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West Nile virus may get worse as climate gets hotter, experts say

September 10, 2012|By Jon Bardin | Los Angeles Times
  • Dead mosquitoes that carried West Nile virus are lined up for sorting at the Dallas County mosquito lab in Dallas. Public health experts argue that mosquitoes have been especially prevalent because of the hot summer and widespread droughts.
Dead mosquitoes that carried West Nile virus are lined up for sorting at… (LM Otero )

West Nile virus has caused symptoms in at least 1,993 Americans and killed 87 so far this year. And it’s unlikely that this virus, which humans contract from infected mosquitoes, will be getting any less dangerous in the near future.

Though the CDC believes that this year’s caseload has probably peaked, a group of public health officials writing in the new edition of Annals of Internal Medicine explains why West Nile has been so deadly this year. West Nile virus made its first appearance in the United States in 1999, when the virus, which had previously affected people in Uganda, Algeria and Romania, arrived in New York City. This year is shaping up to be the worst in a decade, particularly in Texas, which has reported nearly half of all cases. Things have gotten so bad that officials in Dallas had to blanket the city in anti-mosquito pesticide for the first time in 45 years.

Why the sudden epidemic?

Catherine M. Brown and Dr. Alfred Demaria Jr., of the Massachusetts Bureau of Infectious Disease argue in Annals that the most likely explanation is that the extreme weather patterns we have seen this year — in particular, abnormally high temperatures across the country — may have led to the outbreak.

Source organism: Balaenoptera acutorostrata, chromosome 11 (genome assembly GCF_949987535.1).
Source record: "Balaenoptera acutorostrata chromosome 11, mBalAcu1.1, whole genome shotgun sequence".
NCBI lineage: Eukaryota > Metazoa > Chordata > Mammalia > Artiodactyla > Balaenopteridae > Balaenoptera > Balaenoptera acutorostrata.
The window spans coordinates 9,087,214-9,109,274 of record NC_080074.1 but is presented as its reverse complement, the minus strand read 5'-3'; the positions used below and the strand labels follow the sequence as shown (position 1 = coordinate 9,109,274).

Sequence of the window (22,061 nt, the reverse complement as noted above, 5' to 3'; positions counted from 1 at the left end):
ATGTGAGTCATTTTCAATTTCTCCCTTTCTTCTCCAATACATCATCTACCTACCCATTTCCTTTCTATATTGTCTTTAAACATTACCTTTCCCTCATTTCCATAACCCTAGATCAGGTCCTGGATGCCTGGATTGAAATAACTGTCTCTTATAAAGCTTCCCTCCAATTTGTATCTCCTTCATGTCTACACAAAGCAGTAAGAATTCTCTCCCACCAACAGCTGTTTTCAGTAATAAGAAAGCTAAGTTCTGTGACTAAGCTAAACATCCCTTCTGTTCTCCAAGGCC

High temperatures increase the rate of mosquito breeding, as well as the rate of development of viruses within those mosquitoes. So this year’s weather may have not only increased the number of West Nile-carrying mosquitoes, but also raised the likelihood that a new strain would arise, which would cause the disease to spread more rapidly. While there is no firm evidence as yet that a new strain has emerged, Brown and Demaria point to an observed increase in dead birds. (Birds also catch the virus from mosquitoes, and infected birds can transmit it to the mosquitoes that bite them.)

There is no effective treatment or vaccine for West Nile virus. So the best thing for people to do, write Brown and Demaria, is to prevent mosquitoes from infecting us in the first place: “Mosquito prevention messages must be unrelenting, directed at personal protective behaviors (avoidance, repellents, clothing) and reduction of breeding sites. The public must be constantly prodded, with a balance of sensible precautions and serious awareness of the possibility for severe disease.”

The potential role of environmental factors in this year’s outbreak also raises a discomforting idea: That changes in climate may lead to unpredictable changes in disease propagation. If we are likely to have more extremely hot, drought-filled summers in the future, we would also seem more likely to have more serious outbreaks of mosquito-borne diseases.

As Brown and Demaria write: “The interplay of heat, drought, human habitats, increased mosquito populations and enhanced viral development all act in concert to increase the force of transmission. At least that’s the theory. The truth of what lies behind the resurgence of [West Nile virus] activity this year will take time to uncover.”

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